“Vampire” serial killer suspect goes to court • Brooklyn Paper

“Vampire” serial killer suspect goes to court

Prosecutors accused alleged SeaGate serial killer Dmitriy Yakovlev of leaving a grisly looking Dracula mask at the spot where he dumped the dismembered remains of one of his three victims as his murder trial opened in federal court last week.

Assistant U.S. Attorney Amanda Hector’s opening salvo against Yakovlev was a blistering one — as she described the grizzly scene in the thatch of New Jersey woods where the remains of jewelry importer Viktor Alekseyev were found in January, 2006 — three years after he disappeared.

Witnesses said that Alekseyev’s body was found in three garbage bags near a Dracula mask sporting a bloody grin that sat atop a bed of leaves.

Hector then brought in a pathologist, who painstakingly detailed how Alekseyev, who was last seen alive with Yakovlev, was dismembered.

Dr. Lyla Perez testified that Yakovlev, who worked as a surgeon in Russia from 1995 to 1996, had the medical knowledge to dismember the body, which she said had been cut apart without hacking into bone.

But defense attorney Michael Gold tried to pull the jury’s suspicion away from his client by getting Dr. Perez to agree that the body was cut up like a Thanksgiving turkey — so anyone with knowledge about cutting up a holiday bird could have done it.

Yakovlev is being charged with killing and stealing the identity of Alekseyev and Russian translator Irina Malezhik. He is also implicated in the death of Michael Klein, an NYPD mechanic who sold his SeaGate property to Yakovlev before he disappeared in 2003.

Out of Yakovlev’s three alleged victims, only Alekseyev had been found. Both Klein and Malezhik are missing and presumed dead.

Yakovlev and his wife Julia were initially arrested for identity theft when they were caught pulling $6,500 from Malezhik’s bank account after she disappeared from her Brighton Beach home in 2007.

Malezhik, who worked as a Russian interpreter for Brooklyn Civil Court, met Yakovlev during a case he was involved in. She also tutored Yakovlev and his wife in English, according to court papers.

In interviews with police, Yakovlev shrugged off the checks — as well as charges of identity theft — claiming they were repayments of loans he had given Malezhik before she vanished.

But that was before Yakovlev’s “trophies” were found.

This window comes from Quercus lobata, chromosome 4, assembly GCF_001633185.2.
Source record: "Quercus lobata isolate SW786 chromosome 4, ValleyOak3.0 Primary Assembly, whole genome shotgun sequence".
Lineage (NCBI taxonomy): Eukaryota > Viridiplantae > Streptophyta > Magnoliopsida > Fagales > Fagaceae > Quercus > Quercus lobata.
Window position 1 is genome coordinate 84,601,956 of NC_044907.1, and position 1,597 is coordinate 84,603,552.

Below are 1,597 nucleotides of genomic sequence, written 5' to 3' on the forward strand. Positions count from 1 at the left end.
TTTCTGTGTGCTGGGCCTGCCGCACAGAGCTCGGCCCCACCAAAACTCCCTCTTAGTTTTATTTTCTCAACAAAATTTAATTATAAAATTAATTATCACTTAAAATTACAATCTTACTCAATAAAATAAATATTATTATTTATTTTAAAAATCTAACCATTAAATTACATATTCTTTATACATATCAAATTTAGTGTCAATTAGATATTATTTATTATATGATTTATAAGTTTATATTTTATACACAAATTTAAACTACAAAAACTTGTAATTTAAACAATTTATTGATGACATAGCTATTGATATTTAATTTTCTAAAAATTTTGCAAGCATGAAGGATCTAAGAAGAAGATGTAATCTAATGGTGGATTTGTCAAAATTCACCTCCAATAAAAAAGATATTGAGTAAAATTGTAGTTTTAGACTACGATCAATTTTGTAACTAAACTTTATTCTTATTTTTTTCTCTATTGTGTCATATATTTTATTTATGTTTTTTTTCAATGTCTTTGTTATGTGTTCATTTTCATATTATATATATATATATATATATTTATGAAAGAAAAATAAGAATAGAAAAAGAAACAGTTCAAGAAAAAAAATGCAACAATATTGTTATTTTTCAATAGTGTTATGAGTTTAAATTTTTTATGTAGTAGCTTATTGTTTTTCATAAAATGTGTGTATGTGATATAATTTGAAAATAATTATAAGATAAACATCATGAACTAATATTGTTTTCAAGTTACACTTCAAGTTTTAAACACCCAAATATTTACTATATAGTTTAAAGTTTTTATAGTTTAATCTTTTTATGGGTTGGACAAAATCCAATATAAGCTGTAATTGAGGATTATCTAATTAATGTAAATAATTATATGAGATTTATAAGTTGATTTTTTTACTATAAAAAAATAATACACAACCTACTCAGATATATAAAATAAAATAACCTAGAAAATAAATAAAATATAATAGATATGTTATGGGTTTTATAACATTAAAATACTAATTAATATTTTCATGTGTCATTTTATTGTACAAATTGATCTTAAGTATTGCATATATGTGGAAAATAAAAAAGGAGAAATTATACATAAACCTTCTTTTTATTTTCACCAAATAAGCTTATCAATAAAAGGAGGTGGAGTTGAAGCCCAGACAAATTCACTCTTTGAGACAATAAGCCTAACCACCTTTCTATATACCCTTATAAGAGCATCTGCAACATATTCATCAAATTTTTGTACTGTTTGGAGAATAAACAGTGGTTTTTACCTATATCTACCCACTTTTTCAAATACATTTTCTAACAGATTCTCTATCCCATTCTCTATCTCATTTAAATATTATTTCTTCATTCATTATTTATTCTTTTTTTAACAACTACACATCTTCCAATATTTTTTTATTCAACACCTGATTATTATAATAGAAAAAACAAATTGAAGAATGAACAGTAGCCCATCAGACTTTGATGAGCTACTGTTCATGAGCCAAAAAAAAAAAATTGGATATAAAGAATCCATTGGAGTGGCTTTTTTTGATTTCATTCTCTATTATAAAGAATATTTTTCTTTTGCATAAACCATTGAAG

Investigators searching Yakovlev’s home found Malezhik’s underwear in a basement boiler room. Investigators also uncovered pornographic photos ofAlekseyev.

Assistant U.S. Attorney Hector is expected to outline the rest of her case against Yakovlev this week. Julia Yakovlev has already pled guilty to the identity theft charges.

City sued for snowstorm response

A Bedford-Stuyvesant family will sue the city over its handling of the Dec. 26 snowstorm — a botched clean-up that left some streets impassible and may have played a factor in a 56-year-old woman’s death.

Attorneys for the family of Lillie Cockburn said that street conditions were so bad after two feet of snow fell on Brooklyn that EMS crews couldn’t get to the woman, who desperately needed medical attention when her blood sugar fell to dangerous levels.

Attorney John Dalli said that after waiting for paramedics for six hours on Dec. 27, Cockburn’s son Jason shoveled his way out of his building. A few blocks away he spotted a fire truck, but firefighters told him they couldn’t get close enough to his building to help.

Jason Cockburn then grabbed a relative’s car and took his mother to Interfaith Hospital. When he finally got there, doctors were unable to help and Lillie Cockburn died at the hospital.

“The doctors told me that had she gotten to the hospital a little earlier, they could have saved her,” Jason Cockburn told the New York Daily News. “I didn’t get the help that I needed.”

Dalli set his lawsuit in motion by filing papers in Brooklyn Supreme Court requesting all police and FDNY incident reports regarding Lillie Cockburn’s death.

City attorneys say they haven’t received Dalli’s suit, but promised to review it thoroughly once they do.

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